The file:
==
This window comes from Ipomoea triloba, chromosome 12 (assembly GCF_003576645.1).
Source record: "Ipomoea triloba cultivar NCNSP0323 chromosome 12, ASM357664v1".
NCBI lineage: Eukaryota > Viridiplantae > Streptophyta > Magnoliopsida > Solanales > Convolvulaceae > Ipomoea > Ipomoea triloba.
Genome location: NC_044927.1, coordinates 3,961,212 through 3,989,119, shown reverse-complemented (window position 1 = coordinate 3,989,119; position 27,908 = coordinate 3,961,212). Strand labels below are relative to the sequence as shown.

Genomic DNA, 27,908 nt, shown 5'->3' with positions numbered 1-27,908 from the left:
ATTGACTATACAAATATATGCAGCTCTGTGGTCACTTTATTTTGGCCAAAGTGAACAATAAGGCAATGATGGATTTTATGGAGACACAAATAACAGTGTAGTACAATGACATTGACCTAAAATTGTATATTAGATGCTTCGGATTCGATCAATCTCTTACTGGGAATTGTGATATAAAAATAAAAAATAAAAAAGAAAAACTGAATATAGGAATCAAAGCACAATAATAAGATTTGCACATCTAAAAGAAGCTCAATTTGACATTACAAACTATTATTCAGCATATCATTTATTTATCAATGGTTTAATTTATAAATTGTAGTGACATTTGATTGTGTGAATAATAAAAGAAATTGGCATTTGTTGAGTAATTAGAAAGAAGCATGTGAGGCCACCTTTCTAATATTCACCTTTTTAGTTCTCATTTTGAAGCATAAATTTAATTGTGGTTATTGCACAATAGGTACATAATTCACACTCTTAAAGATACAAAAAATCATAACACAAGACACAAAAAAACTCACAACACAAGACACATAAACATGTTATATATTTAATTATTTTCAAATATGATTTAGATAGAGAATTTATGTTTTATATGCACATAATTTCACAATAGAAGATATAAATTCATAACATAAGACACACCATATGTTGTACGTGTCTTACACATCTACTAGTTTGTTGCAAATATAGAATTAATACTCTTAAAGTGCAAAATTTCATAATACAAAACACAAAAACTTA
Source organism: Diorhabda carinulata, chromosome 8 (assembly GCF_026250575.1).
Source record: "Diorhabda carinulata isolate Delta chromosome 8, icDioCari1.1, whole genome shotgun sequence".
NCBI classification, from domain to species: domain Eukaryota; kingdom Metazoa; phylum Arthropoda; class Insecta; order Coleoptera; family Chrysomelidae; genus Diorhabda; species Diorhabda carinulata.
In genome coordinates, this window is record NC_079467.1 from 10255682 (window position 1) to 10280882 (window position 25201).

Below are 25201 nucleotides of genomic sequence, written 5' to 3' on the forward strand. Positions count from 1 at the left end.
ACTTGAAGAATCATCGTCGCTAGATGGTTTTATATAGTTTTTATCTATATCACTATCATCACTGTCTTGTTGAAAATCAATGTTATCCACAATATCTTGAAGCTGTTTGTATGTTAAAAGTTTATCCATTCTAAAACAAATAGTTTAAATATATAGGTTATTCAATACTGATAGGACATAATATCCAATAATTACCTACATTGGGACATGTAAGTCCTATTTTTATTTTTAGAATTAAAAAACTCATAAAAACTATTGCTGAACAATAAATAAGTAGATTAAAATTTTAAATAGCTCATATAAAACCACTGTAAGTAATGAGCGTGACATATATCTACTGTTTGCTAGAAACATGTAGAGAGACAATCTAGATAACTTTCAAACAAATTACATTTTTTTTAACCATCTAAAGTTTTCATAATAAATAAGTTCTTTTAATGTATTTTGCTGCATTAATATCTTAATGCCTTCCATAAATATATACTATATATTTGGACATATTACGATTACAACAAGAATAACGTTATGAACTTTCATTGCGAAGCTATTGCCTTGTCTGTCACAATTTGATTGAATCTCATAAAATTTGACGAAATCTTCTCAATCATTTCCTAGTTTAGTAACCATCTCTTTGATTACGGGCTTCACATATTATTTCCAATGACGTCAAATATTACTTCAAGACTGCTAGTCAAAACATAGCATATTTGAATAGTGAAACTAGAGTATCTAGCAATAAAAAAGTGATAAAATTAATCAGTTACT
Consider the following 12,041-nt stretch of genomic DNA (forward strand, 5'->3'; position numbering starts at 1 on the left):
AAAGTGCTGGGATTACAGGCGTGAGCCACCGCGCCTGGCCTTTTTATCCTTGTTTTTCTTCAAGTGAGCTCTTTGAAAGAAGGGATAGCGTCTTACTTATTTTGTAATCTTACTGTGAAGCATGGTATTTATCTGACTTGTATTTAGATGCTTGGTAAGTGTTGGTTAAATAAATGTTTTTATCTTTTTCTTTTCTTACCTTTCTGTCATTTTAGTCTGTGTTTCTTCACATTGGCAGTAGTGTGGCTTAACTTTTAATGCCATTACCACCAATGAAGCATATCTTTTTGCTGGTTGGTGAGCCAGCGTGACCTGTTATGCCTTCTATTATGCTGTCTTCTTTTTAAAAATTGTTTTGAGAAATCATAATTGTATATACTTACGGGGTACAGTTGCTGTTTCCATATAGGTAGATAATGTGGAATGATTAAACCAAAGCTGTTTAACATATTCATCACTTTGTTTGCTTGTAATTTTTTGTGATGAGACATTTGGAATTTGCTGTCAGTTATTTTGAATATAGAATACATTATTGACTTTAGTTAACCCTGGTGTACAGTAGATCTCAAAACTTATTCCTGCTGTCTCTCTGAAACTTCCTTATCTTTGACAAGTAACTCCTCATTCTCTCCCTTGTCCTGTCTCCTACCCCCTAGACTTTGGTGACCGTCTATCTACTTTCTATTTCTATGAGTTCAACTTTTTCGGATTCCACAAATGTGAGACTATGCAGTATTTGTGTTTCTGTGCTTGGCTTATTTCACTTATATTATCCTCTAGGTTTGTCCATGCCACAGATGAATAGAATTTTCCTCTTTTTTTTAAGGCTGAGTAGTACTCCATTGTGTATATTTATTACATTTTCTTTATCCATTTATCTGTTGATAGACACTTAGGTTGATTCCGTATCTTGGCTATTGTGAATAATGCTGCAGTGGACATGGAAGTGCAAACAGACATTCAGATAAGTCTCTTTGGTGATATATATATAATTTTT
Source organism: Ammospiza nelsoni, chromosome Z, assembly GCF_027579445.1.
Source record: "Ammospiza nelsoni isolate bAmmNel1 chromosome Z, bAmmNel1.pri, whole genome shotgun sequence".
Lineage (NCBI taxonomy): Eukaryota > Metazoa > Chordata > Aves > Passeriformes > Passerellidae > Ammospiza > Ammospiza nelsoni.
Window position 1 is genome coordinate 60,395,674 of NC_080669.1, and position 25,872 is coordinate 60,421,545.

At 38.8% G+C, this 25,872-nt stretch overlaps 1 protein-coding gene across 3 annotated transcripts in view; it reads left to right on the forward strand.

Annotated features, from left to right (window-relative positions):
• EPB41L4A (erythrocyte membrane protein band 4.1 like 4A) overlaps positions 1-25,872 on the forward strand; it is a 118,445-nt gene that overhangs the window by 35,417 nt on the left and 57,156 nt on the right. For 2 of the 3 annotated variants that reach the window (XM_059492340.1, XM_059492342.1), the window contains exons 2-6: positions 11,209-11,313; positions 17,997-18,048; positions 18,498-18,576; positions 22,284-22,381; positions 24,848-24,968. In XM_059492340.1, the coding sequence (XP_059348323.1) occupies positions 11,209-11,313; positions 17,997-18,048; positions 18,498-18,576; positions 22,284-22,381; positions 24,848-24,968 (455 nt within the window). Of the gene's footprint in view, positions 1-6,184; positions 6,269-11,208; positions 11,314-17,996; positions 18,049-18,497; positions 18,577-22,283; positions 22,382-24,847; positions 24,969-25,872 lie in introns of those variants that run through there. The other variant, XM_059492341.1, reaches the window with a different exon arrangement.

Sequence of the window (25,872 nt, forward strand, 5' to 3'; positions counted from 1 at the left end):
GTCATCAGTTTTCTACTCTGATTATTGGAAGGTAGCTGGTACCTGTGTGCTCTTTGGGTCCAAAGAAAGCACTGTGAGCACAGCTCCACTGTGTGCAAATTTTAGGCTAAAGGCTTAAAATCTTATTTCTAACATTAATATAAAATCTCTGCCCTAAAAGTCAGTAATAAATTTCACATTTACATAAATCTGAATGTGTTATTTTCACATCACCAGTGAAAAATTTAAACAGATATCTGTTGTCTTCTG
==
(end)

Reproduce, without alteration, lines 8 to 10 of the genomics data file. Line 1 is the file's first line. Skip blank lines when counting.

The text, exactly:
Source record: "Diorhabda carinulata isolate Delta chromosome 8, icDioCari1.1, whole genome shotgun sequence".
NCBI classification, from domain to species: domain Eukaryota; kingdom Metazoa; phylum Arthropoda; class Insecta; order Coleoptera; family Chrysomelidae; genus Diorhabda; species Diorhabda carinulata.
In genome coordinates, this window is record NC_079467.1 from 10255682 (window position 1) to 10280882 (window position 25201).